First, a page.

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From "Mike Matrigali (JIRA)" <j...@apache.org>
Subject [jira] [Commented] (DERBY-4279) Statement cache deadlock
Date Thu, 28 Jun 2012 18:47:44 GMT

    [ https://issues.apache.org/jira/browse/DERBY-4279?page=com.atlassian.jira.plugin.system.issuetabpanels:comment-tabpanel&focusedCommentId=13403353#comment-13403353
] 

Mike Matrigali commented on DERBY-4279:
---------------------------------------

commenting on RowLocation.  The system is designed such that one could implement multiple
types of conglomerates.  Currently there are only 2 types, btree and heap - but a lot of structure
to allow for more.  So in keeping with this callers know they need a RowLocation but it is
up to each implementation to provide the "hidden" actual implementation, in this case the
HeapRowLocation.  Getting
this row location from an open conglomerate seemed a natural place as almost all work with
a conglomerate already has an open conglomerate of some sort. 

If it helps to not have to open a conglomerate to get this RowLocation then it would be best
to just add a new interface.  I think code could be written to just return the right kind
of RowLocation based
on the conglomerate id.  At least with the current conglomerate inplementations there is nothing
ddl related that would change the RowLocation object returned.  There might be future implementations
that might require a lock, but I would just add comments about the current problems with getting
locks in this operation and the JIRA issue and let future implementers think about that. 


New interface would look something like:  TransactionController.newRowLocationTemplate(conglomerateId)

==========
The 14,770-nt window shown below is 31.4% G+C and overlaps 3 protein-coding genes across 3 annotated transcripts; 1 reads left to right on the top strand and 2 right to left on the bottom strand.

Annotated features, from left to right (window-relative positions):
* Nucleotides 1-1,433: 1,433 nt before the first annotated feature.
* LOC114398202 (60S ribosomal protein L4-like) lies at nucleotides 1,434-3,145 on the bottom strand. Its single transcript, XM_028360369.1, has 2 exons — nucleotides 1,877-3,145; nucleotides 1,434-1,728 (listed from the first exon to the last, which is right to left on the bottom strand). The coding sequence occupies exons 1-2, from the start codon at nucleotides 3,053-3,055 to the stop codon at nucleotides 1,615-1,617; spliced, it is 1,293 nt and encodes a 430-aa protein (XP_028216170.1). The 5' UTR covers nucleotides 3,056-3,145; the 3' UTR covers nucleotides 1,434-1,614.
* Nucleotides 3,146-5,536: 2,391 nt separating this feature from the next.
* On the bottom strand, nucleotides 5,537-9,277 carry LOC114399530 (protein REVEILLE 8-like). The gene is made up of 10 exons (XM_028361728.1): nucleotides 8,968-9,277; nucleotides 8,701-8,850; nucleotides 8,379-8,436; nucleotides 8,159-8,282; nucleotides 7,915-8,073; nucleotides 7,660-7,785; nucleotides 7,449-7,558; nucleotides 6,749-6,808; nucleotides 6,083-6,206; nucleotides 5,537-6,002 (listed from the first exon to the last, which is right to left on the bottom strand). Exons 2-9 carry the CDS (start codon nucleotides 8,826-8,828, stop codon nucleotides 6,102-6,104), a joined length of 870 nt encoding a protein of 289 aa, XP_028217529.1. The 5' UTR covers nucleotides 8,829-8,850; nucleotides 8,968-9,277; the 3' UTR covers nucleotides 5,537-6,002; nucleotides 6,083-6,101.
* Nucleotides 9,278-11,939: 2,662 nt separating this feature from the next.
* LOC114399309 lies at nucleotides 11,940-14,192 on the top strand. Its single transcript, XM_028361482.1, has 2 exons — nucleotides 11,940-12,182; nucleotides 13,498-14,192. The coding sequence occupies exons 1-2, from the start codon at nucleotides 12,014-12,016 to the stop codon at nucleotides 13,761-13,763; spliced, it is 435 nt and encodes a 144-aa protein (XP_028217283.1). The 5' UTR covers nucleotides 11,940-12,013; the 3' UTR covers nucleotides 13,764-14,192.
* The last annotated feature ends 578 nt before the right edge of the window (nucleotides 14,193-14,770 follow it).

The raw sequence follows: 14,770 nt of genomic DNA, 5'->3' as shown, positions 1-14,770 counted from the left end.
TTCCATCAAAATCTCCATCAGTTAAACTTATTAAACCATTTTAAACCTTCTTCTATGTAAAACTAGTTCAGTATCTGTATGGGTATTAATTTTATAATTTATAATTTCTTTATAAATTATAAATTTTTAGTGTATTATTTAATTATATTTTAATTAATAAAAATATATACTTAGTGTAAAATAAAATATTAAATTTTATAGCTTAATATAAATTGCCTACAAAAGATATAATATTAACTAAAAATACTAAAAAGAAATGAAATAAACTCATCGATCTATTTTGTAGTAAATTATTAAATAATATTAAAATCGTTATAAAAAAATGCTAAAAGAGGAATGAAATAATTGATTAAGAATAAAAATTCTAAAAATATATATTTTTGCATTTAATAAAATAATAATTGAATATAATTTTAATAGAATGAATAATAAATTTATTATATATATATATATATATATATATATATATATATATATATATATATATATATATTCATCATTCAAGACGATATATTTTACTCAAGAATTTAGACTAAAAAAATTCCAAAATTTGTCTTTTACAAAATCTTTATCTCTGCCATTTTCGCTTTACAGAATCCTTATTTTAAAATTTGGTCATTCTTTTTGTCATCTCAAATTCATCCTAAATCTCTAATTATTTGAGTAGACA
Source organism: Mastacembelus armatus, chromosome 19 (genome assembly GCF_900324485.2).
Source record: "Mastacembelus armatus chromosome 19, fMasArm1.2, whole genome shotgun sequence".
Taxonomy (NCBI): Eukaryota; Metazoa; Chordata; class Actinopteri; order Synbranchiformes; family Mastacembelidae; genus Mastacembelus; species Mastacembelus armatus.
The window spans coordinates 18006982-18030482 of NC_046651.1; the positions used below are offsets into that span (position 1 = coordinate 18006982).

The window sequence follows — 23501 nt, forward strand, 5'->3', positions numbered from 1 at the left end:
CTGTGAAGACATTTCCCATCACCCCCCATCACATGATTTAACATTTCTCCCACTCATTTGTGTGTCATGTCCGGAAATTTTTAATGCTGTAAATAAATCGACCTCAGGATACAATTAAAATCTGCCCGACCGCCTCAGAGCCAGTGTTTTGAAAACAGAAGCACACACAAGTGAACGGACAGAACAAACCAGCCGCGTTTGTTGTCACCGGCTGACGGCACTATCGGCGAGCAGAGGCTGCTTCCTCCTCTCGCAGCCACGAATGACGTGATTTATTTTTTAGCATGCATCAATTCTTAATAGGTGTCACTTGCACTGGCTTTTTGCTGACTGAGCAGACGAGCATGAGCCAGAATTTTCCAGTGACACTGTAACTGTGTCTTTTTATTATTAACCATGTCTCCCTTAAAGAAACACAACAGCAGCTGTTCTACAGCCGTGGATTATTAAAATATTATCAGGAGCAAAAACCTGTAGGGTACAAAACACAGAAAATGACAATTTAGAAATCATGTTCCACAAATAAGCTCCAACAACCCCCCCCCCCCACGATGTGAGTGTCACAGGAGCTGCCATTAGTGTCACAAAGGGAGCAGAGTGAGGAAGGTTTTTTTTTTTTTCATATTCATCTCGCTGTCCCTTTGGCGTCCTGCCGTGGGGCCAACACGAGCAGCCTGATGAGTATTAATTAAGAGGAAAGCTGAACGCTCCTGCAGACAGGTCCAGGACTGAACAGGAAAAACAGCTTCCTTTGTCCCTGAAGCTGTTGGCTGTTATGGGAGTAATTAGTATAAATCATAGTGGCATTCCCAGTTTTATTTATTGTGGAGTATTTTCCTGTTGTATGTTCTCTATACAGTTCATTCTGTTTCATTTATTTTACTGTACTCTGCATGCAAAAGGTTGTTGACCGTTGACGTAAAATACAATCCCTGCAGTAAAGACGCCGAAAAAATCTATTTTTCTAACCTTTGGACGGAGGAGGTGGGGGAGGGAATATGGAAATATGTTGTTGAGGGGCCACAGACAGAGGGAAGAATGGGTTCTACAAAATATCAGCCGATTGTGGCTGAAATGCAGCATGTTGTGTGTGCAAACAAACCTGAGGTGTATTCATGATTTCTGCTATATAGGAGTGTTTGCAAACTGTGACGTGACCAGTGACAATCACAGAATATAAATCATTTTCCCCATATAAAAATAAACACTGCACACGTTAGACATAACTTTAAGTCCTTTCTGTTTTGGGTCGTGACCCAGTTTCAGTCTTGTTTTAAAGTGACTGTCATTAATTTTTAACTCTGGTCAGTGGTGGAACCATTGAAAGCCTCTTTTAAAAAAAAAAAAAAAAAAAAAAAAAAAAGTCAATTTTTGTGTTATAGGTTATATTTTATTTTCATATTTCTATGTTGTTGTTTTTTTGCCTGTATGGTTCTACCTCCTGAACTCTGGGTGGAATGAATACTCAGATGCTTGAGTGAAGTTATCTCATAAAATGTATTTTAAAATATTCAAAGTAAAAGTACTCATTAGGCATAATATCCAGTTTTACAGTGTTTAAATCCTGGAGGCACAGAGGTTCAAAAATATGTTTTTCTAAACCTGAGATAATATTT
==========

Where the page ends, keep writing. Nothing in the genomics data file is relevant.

If it looks like this is needed let me know, I would be happy to submit a patch with this
new interface - if the testing shows this to be helpful.
                
> Statement cache deadlock
> ------------------------
>
>                 Key: DERBY-4279
>                 URL: https://issues.apache.org/jira/browse/DERBY-4279
>             Project: Derby
>          Issue Type: Bug
>          Components: SQL
>    Affects Versions: 10.0.2.1, 10.1.3.1, 10.2.2.0, 10.3.3.0, 10.4.2.0, 10.5.1.1, 10.8.1.2
>         Environment: Windows Vista, OS X 10.5+
>            Reporter: Jeff Stuckman
>              Labels: derby_triage10_5_2
>         Attachments: Derby4279.java, client_stacktrace_activation_closed.txt, no-lock-experiment.diff,
patch4279.txt, patch4279_2.txt, stacktrace.txt
>
>
> Due to a design flaw in the statement cache, a deadlock can occur if a prepared statement
becomes out-of-date.
> I will illustrate this with the following example:
> The application is using the embedded Derby driver. The application has two threads,
and each thread uses its own connection.
> There is a table named MYTABLE with column MYCOLUMN.
> 1. A thread prepares and executes the query SELECT MYCOLUMN FROM MYTABLE. The prepared
statement is stored in the statement cache (see org.apache.derby.impl.sql.GenericStatement
for this logic)
> 2. After some time, the prepared statement becomes invalid or out-of-date for some reason
(see org.apache.derby.impl.sql.GenericPreparedStatement)
> 3. Thread 1 begins a transaction and executes LOCK TABLE MYTABLE IN EXCLUSIVE MODE
> 4. Thread 2 begins a transaction and executes SELECT MYCOLUMN FROM MYTABLE. The statement
is in the statement cache but it is out-of-date. The thread begins to recompile the statement.
To compile the statement, the thread needs a shared lock on MYTABLE. Thread 1 already has
an exclusive lock on MYTABLE. Thread 2 waits.
> 5. Thread 1 executes SELECT MYCOLUMN FROM MYTABLE. The statement is in the statement
cache but it is being compiled. Thread 1 waits on the statement's monitor.
> 6. We have a deadlock. Derby eventually detects a lock timeout, but the error message
is not descriptive. The stacks at the time of the deadlock are:
> This deadlock is unique because it can still occur in a properly designed database. You
are only safe if all of your transactions are very simple and cannot be interleaved in a sequence
that causes the deadlock, or if your particular statements do not require a table lock to
compile. (For the sake of simplicity, I used LOCK TABLE in my example, but any UPDATE statement
would fit.)

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